Keywords: Collateral circulation; intracranial-extracranial bypass surgery; moyamoya disease; nitric oxide.
Springer Online Journal Archives 1860-2000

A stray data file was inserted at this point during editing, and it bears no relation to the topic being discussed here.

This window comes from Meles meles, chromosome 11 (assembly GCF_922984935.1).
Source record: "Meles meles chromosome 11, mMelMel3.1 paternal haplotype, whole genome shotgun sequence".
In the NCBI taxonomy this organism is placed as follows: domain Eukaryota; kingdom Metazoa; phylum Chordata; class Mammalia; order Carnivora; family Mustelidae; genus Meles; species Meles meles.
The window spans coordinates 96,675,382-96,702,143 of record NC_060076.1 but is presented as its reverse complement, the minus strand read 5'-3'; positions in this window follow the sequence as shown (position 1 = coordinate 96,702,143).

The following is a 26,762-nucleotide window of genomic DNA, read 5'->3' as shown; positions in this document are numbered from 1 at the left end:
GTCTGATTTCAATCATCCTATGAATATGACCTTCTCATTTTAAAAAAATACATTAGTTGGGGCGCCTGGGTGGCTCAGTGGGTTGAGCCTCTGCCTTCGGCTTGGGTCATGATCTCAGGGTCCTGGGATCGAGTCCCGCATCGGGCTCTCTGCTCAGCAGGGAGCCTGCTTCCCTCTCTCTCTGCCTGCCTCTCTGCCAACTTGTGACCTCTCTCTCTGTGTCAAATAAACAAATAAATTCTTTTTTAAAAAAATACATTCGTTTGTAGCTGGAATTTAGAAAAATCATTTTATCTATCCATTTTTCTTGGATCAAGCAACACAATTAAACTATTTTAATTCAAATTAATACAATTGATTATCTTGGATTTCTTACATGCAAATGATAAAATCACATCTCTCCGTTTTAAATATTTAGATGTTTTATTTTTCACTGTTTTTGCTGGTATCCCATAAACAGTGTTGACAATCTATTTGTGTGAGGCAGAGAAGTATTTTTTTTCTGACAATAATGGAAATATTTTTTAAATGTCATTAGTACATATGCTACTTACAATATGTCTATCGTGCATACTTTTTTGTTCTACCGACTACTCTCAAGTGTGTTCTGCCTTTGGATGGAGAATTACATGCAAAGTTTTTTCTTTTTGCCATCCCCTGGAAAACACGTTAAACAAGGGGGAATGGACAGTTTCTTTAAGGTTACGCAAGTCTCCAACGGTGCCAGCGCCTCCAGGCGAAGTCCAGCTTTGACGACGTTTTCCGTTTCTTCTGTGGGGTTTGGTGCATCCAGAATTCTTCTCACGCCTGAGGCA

Summary Background. To investigate whether nitric oxide (NO) contributes to formation of abnormal collateral circulation in patients with moyamoya disease. Methods. Cerebrospinal fluid (CSF) samples were obtained from the subarachnoid space of the Sylvian fissure during combined bypass surgery for moyamoya disease and kept frozen until NO metabolites, nitrate and nitrite, were measured using a Griess method. Results. Compared with control CSF obtained from 18 patients with hemifacial spasm, unruptured aneurysm, etc., concentrations of NO metabolites in 26 CSF samples of 18 patients with moyamoya disease were significantly higher (mean±SE; 17.6±1.2 vs. 10.5±1.0 μM, p〈0.01). In eight patients, the CSF samples from both the first and second operation could be obtained. NO metabolite concentrations (20.5±2.3 μM) in CSF obtained from the first surgery decreased to 15.7±1.8 μM (p〈0.01) in CSF obtained from the second, contralateral procedure. The cases of moyamoya disease with greater development of moyamoya vessels at angiographic stage 3 and 4 tended to show higher concentrations of NO metabolites than cases at earlier or later stages with a few moyamoya vessels. Interpretation. Nitric oxide concentrations in CSF are chronically elevated in moyamoya disease, probably reflecting development of abnormal collateral circulation. i.e. moyamoya vessels. Vascular bypass surgery can reduce abnormal collateral circulation with reduced production of nitric oxide.
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